People who are trying to impress a date with their good looks might want to limit themselves to one drink, a new study finds.
People in the study were rated as more attractive after one glass of wine, but not after two glasses of wine, compared with when they were sober, according to the study published Feb. 25 in the journal Alcohol and Alcoholism.
In the study, 40 students at the University of Bristol in the United Kingdom volunteered to get a little tipsy. To see how the students' appearances changed with each drink, the researchers photographed their faces three times: when sober, after drinking the equivalent of one glass of wine, and after drinking a second alcoholic drink. The participants were asked to make a neutral facial expression for each photo.
A separate group of heterosexual students then rated how attractive they found each headshot in side-by-side comparisons. They saw either a photo of a person sober next to a photo of the person taken after one drink, or a sober photo next to a photo taken after two drinks.
It turned out that the photos taken after one drink were rated as more attractive than the sober photos, the researchers found. But the trend didn't continue. After two drinks, the participants found the sober photo more attractive than the high-alcohol headshot.
"It suggests that, if it's true, people are rated as more attractive once they've consumed a small amount of alcohol," said the study's senior researcher, Marcus Munafò, a professor of biological psychology at the University of Bristol. "But if they go on to consume more alcohol, they're no longer rated as more attractive."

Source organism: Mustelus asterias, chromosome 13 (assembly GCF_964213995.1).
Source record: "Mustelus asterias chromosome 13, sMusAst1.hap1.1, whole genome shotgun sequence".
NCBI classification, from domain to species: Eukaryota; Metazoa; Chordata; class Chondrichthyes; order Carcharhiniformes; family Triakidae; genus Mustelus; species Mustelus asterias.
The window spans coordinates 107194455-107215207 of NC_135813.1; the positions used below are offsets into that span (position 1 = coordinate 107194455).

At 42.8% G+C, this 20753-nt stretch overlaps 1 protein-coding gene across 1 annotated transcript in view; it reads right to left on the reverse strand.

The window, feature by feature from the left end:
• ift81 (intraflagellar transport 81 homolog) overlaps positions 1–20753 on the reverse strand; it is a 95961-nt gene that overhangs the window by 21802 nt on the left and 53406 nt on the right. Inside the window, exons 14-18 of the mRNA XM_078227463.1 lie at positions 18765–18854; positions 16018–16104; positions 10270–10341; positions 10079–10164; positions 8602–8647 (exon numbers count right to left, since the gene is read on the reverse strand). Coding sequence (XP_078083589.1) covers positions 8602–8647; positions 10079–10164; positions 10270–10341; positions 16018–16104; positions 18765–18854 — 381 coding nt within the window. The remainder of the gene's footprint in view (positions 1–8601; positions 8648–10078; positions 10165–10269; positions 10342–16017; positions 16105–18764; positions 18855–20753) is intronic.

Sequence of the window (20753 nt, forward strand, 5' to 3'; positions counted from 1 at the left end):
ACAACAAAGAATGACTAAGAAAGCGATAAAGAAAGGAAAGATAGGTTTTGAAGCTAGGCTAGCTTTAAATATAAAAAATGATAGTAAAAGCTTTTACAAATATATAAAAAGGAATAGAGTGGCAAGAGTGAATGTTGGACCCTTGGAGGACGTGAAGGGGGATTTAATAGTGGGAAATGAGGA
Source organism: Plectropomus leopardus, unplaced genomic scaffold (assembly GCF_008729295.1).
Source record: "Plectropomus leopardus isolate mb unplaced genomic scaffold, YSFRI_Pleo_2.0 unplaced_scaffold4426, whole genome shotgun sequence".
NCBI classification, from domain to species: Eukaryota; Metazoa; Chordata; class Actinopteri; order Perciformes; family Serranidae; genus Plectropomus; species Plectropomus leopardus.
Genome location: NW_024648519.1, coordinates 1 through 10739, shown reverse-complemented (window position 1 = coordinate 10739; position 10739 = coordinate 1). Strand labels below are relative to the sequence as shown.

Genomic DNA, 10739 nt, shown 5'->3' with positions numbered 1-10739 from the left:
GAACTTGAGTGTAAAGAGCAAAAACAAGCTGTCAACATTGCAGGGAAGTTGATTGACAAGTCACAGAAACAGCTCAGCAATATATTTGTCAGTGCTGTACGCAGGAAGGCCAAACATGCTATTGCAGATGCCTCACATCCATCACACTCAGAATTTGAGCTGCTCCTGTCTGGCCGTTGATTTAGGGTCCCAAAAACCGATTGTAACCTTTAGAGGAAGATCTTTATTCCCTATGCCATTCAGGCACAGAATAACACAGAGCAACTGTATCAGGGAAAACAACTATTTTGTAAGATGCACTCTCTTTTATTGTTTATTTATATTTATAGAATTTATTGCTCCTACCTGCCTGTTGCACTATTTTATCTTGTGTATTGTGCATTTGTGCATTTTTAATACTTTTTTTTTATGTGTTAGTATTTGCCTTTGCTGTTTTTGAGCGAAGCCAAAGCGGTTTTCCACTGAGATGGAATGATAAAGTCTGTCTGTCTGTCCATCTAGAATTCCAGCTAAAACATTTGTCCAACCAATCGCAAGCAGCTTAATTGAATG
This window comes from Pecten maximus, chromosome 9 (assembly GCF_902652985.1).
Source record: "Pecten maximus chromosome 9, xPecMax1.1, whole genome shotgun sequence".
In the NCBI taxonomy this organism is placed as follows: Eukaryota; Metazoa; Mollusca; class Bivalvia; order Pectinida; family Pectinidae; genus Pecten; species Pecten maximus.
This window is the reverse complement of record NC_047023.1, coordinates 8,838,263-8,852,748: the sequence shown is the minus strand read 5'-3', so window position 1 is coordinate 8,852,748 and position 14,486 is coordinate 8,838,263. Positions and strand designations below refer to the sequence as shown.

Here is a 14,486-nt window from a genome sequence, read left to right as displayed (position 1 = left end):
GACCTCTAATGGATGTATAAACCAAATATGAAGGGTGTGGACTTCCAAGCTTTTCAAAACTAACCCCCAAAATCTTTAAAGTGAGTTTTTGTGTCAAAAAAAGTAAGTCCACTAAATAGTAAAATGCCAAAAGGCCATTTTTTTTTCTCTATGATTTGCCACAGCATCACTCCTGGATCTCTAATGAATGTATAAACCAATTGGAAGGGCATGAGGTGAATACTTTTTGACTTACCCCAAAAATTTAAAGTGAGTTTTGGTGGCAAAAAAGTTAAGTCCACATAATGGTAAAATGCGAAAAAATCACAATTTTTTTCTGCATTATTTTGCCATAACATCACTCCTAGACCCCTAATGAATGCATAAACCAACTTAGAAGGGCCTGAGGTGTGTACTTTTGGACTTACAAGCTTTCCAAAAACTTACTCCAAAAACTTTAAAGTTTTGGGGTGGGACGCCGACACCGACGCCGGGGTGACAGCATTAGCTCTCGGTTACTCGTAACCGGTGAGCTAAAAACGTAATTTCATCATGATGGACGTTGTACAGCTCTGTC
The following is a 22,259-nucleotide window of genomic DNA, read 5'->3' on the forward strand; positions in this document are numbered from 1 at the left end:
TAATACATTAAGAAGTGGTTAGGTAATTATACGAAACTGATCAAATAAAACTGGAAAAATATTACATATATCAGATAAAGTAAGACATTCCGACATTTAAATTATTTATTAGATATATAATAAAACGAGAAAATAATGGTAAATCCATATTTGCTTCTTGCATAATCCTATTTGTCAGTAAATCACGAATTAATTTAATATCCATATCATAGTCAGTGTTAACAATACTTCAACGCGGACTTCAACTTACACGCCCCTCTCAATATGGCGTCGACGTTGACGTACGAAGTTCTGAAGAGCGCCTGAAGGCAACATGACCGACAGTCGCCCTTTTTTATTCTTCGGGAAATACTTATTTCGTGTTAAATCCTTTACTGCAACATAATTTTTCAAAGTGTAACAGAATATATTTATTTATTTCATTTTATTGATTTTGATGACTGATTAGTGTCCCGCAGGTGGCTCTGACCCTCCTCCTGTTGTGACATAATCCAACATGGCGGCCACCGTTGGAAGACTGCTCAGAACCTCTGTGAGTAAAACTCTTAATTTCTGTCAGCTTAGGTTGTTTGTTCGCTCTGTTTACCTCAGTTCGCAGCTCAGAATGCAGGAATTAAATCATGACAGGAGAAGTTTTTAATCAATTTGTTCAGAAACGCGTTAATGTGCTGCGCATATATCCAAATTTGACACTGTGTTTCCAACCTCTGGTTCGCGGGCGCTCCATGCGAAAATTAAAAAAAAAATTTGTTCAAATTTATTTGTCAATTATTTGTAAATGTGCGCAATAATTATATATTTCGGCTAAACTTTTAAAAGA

It's unclear why drinking a single glass of wine might increase a person's appeal, but Munafò and his colleagues have several ideas. It could be that the participants' faces showed greater pupil dilation (a trait that is usually perceived as positive by a viewer), or more muscle relaxation that made them look more attractive after one drink, but not after two, he said.
Or, it could be the rosiness of their cheeks, the researchers said.
"The people who had consumed a small amount of alcohol had a slightly rosier complexion" than they did in their sober and high-dose photos, Munafò said. "Rosiness is attractive because it characterizes good physical health characteristics."
"That obviously doesn't mean that alcohol is healthy," he said. "What it means is that alcohol is sort of hijacking that mechanism, or promoting the aspects of facial features that we regard as attractive for other reasons."
Other research has shown that after drinking alcohol, people perceive others as more attractive than they did before the drink. However, these experiments are usually done in controlled settings — for instance, in this study, all of the raters were sober.
Outside of laboratories, people tend to drink with others who are also drinking. "You consume a drink, so you see other people as more attractive," Munafò said. "But you also become more attractive yourself because you've consumed a drink. And exactly how that would play out in the real world, we don't know."